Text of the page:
"In 2018 and 2019 this administration proposed that the City Council authorize the mayor to supersede the above provisions and to lift the winter parking ban prior to the April 30 date. I propose setting the annual end date of the all night parking ban as of April 15," wrote the mayor in a communique to the council.
It's rare to get a storm in April. There was the storm that hit the Northeast on April 4, 1975, and dumped more than a foot of snow and a few minor "April Fool's" storms, one of which fooled everyone in 2011 by not appearing. Last year, the parking ended on April 16 — and a few inches of snow fell three days later.
Still, the parking bans — at least in recent years — have tended to be terminated early by the mayor's office. In 2012 it was lifted on March 20 and in 2016 on March 22, and in 2015 on April 8. The average snowfall for the Berkshires is about 2 inches total for April.
Councilor Rebbecca Cohen asked what prompted the mayor to consider shortening the ban by two weeks. Bernard said it's because the last two years he's asked to lift it in the middle of April.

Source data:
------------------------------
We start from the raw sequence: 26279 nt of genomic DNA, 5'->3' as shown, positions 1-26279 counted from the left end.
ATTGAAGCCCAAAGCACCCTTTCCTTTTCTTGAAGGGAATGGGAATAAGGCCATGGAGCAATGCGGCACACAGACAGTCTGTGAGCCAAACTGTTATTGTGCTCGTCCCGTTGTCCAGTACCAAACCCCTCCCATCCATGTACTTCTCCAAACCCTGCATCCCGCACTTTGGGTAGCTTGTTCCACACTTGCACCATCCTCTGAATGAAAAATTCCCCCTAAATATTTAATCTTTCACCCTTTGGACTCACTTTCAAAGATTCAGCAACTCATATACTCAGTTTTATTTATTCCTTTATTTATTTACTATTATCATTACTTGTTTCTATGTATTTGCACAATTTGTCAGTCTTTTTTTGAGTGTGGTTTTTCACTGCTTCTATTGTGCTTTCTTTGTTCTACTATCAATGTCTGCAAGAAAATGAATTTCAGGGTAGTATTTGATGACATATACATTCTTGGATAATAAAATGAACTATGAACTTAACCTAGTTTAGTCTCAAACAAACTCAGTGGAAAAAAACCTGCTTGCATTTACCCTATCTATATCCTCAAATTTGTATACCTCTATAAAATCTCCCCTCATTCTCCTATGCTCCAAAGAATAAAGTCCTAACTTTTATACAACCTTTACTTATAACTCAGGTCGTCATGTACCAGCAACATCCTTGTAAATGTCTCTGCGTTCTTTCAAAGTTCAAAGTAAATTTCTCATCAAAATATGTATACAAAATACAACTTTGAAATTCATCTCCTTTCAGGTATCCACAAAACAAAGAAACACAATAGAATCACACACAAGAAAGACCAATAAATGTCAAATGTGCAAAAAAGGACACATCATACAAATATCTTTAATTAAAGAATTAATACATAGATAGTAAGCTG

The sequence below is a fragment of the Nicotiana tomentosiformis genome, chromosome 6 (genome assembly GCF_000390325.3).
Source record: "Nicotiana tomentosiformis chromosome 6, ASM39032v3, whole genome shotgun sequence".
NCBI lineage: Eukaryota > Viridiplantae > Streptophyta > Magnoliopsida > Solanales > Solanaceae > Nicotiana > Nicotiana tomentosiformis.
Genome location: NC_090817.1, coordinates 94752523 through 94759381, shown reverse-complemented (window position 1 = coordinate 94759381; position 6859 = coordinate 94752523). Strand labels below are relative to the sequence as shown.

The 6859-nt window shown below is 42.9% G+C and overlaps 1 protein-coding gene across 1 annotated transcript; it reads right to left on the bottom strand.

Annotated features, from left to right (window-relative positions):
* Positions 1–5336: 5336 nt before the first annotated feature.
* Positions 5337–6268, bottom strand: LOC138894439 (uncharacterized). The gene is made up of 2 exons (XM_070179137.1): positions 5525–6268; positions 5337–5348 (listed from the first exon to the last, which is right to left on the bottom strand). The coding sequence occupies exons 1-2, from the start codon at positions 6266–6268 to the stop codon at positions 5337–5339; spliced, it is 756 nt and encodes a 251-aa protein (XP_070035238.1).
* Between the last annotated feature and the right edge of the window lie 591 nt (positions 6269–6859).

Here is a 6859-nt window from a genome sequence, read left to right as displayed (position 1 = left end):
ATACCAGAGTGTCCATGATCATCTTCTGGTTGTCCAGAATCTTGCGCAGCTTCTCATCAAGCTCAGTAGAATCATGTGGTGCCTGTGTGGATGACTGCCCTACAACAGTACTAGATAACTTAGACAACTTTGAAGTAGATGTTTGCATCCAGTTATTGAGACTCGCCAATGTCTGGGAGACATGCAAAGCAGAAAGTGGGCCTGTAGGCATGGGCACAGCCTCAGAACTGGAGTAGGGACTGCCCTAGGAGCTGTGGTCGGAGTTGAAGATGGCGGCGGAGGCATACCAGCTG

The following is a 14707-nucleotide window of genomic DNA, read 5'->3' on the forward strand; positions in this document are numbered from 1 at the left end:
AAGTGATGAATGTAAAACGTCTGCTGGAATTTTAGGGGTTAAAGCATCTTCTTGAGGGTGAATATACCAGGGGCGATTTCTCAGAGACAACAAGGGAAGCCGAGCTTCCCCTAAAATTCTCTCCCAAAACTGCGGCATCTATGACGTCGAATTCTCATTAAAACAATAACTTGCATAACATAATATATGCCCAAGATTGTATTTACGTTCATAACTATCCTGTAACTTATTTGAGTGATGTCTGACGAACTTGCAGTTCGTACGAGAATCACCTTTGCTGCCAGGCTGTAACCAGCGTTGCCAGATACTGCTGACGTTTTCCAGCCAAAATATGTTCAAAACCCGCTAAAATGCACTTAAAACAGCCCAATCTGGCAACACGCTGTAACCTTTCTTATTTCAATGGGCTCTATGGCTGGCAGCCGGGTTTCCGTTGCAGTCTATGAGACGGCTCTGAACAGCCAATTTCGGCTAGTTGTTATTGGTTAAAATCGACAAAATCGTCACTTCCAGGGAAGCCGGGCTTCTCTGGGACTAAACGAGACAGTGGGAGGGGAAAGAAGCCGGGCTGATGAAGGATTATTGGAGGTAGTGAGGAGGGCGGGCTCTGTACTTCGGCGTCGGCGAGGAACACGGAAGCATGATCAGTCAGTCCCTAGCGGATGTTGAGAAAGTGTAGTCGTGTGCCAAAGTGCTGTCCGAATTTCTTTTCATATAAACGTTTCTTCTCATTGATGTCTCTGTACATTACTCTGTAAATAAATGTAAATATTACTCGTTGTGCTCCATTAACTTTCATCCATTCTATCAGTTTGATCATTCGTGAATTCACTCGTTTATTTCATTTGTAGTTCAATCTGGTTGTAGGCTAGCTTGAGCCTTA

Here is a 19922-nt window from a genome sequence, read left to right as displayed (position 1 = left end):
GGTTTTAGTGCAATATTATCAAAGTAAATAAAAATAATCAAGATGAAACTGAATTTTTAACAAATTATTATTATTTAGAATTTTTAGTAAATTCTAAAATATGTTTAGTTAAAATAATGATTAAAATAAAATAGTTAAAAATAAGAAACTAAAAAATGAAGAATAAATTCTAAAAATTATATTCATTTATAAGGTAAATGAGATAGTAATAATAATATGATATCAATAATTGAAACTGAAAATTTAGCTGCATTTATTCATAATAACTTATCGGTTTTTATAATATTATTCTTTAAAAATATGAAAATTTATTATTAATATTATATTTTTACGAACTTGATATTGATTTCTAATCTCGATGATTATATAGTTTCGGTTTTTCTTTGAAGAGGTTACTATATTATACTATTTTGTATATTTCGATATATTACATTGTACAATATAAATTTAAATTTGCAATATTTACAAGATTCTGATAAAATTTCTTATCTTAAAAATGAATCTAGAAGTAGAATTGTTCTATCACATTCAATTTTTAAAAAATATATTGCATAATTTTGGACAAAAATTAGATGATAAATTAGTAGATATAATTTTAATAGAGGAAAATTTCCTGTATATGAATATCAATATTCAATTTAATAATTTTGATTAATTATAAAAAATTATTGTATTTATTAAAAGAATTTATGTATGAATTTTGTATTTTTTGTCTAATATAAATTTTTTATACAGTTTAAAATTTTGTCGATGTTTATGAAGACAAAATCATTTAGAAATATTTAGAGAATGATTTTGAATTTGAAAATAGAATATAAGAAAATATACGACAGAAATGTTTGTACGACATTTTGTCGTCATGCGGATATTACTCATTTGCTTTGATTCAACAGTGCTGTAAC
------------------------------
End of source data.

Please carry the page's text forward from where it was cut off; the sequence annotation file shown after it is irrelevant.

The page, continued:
"Since that seems to be the place where it is making the most sense," he said. "Even if we get snow in April, it tends to be fast-moving and doesn't stay around for a particularly long time. ... I think it provides more reliability for residents to know there is a fixed date other than an annual float."
Councilor Jason LaForest asked if there had been consideration of eliminating the seasonal parking ban altogether and simply declaring weather emergencies as needed.
The mayor said there had been some but not in depth and his preference at the moment was to leave the seasonal ban in place.
"I think we have enough weather conditions that having something consistent is appropriate," he said. "There are other communities that have a blue-light system or just a regular snow declaration. We could explore that."